"It will be interesting to see how they react in Sunday's game vs. the USA. Will they be gun-shy? Nervous? Rattled? Or do they come out stronger, guns blazing and more determined than ever not to be in that situation again? In a short tournament like this, I view this game as a necessary team-building experience." --Brendan Shanahan
When the shootout came, how perfect that Sid had the opportunity (even though it was his second attempt) to give Canada the lead they needed. And he delivered, as all great players do. Now it only gets tougher. But I have to believe his confidence has grown, having this clutch goal under his belt.
Now, to Marty. When Brodeur didn't start Game 1 for Team Canada, a lot of people were surprised, and speculated who the No. 1 truly was. I saw it as a great coaching move. Coming into the Olympics, I felt the starting job was Marty's to lose. Although Roberto Luongo played very well in Game 1, Marty showed Thursday night that he's not prepared to give that role up yet. I can't blame him for either one of the Swiss goals, and his performance during the shootout should have a calming influence on his teammates going forward.
All of Canada would've slept better had they spanked the Swiss 10-0. However, I think this experience, this adversity, is exactly what Team Canada needed right now. A win is a win, and they found a way to do it.
The agony and the ecstasy 2.16.2010 / 4:07 PM
As a member of Team Canada heading to Nagano, Japan, to compete for gold at the 1998 Winter Olympics, we felt prepared for the challenge. We were coming off the 1996 World Cup loss to the United States, so we were not taking the tournament lightly. We had built a really big, tough, strong team.
Early on in the tournament we were steamrolling the teams that we felt were going to be stiff competition. Team Sweden? Hammered them. Team USA? Destroyed them. We were a true powerhouse, and felt we were playing up to our expectations.
Then, despite all that confidence and momentum, we ran into a Czech team with half a roster of NHL players and half made up of players from other leagues. We also ran up against what seemed like a brick wall in Dominik Hasek.
With our goalie pulled, we tied the game 1-1 in the final minute. When neither team scored in OT, the game went to a shootout. The Czechs scored on their first shot to take an early lead, while Hasek stopped Canada's first four shooters. I was selected as the fifth. With my team and all of Canada's hopes on my shoulders, Dominik made the save and our gold medal hopes were over. The country was devastated. I was devastated.
A devastated Shanahan hangs his head after getting stopped by Hasek while the Czechs celebrate behind.
Up until that point I always felt like things worked out as they were supposed to. When I was selected as the last shooter and had to score to keep the shootout alive, I skated on the ice truly feeling as if I was the right man for the job.
When I didn't score, aside from the devastation, I also felt confusion. What happened to my good fortune? Where was the luck o' the Irish? Even friends from back home told me they were shocked to see me in a situation where things didn't fall into play for me or the team.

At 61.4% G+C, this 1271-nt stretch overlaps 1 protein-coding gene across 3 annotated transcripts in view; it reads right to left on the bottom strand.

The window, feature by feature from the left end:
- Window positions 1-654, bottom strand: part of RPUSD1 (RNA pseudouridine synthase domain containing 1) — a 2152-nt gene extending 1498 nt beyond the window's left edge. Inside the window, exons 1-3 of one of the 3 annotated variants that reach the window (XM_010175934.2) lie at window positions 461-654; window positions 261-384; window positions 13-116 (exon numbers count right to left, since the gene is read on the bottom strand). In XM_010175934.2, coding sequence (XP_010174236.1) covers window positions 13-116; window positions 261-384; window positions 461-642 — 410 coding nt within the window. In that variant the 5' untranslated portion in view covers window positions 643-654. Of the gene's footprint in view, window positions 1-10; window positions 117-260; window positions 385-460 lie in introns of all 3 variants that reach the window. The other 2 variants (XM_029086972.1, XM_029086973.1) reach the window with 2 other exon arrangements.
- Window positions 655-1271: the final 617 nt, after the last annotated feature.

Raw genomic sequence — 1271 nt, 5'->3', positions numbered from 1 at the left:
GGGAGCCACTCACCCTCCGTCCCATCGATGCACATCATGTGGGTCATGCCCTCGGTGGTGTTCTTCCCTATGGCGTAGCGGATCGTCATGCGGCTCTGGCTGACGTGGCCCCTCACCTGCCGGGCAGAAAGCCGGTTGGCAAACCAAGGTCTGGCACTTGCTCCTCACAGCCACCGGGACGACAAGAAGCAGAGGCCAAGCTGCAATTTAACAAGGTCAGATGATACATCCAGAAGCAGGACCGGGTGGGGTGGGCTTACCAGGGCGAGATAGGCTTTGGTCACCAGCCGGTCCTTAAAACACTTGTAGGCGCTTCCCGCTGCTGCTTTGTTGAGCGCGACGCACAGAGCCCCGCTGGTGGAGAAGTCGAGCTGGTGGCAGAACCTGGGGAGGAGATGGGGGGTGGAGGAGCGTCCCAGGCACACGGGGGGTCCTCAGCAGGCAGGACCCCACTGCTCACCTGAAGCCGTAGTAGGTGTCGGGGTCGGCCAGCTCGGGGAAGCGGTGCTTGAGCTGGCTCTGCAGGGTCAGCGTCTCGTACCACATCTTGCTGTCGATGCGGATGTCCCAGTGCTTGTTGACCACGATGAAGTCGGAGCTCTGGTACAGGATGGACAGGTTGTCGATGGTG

After the long flight home and many restless nights, I had to come to a conclusion as to why this Olympic experience was such a failure. A few days later it came to me -- this was a lesson. So I wrote a note to myself, sealed it, mailed it, and then kept it in my desk for four long years.
I believed that Nagano had simply come too easily. The bitterness of not winning in '98 was going to make Salt Lake City that much sweeter.
But when the invites came out for the summer orientation camp in Calgary, I was not on the list. Would I not be able to go to Salt Lake and seek redemption?
Two days before camp started, Wayne Gretzky called me and said a spot had opened up due to an injury and would I like to come to camp?
The rest of the story is Canadian history.
Shanahan jumps on Sakic after his breakaway goal.
Unlike Nagano, our team started slowly, but grew into a powerful team by tournament's end. All the heartache of Nagano truly did make this gold medal a sweeter moment. Regardless of what country an athlete is from, all Olympians are motivated by something.
In 2010, Team Canada is playing on home soil and trying to erase the memory of a 7th-place finish in Torino.
The Russians would love nothing more than to take gold on Canadian Ice, thereby solidifying their status as hockey's current No. 1-ranked team.
But I think the most dangerous team going into the tournament is Sweden. I don't know how these guys are under the radar, but they are. They have many returning gold medalists, and Henrik Lundqvist, who I think is the best goalie in hockey.
The Finns, the Czechs, the Slovaks are all dangerous, but barring a goaltender stealing the tournament, I see them as potential spoilers, not gold medalists. All the best to them if they prove me wrong.
Whether you're cheering for one of these teams or the five others -- Norway, Germany, Latvia, Belarus or Switzerland -- what we should all be expecting is great drama, great stories and great athletes. This is a time when the game's best players are in their prime and motivated to create history. As a hockey fan, I believe this could be the best hockey tournament ever played.
P.S. When I arrived home from Salt Lake City with my gold medal, I went to the desk, pulled out a still-sealed envelope, and handed it to my wife (post-marked 1998). She opened it, and read:
"I will play in the next Olympics. We will win the gold medal. And I am going to score the winner."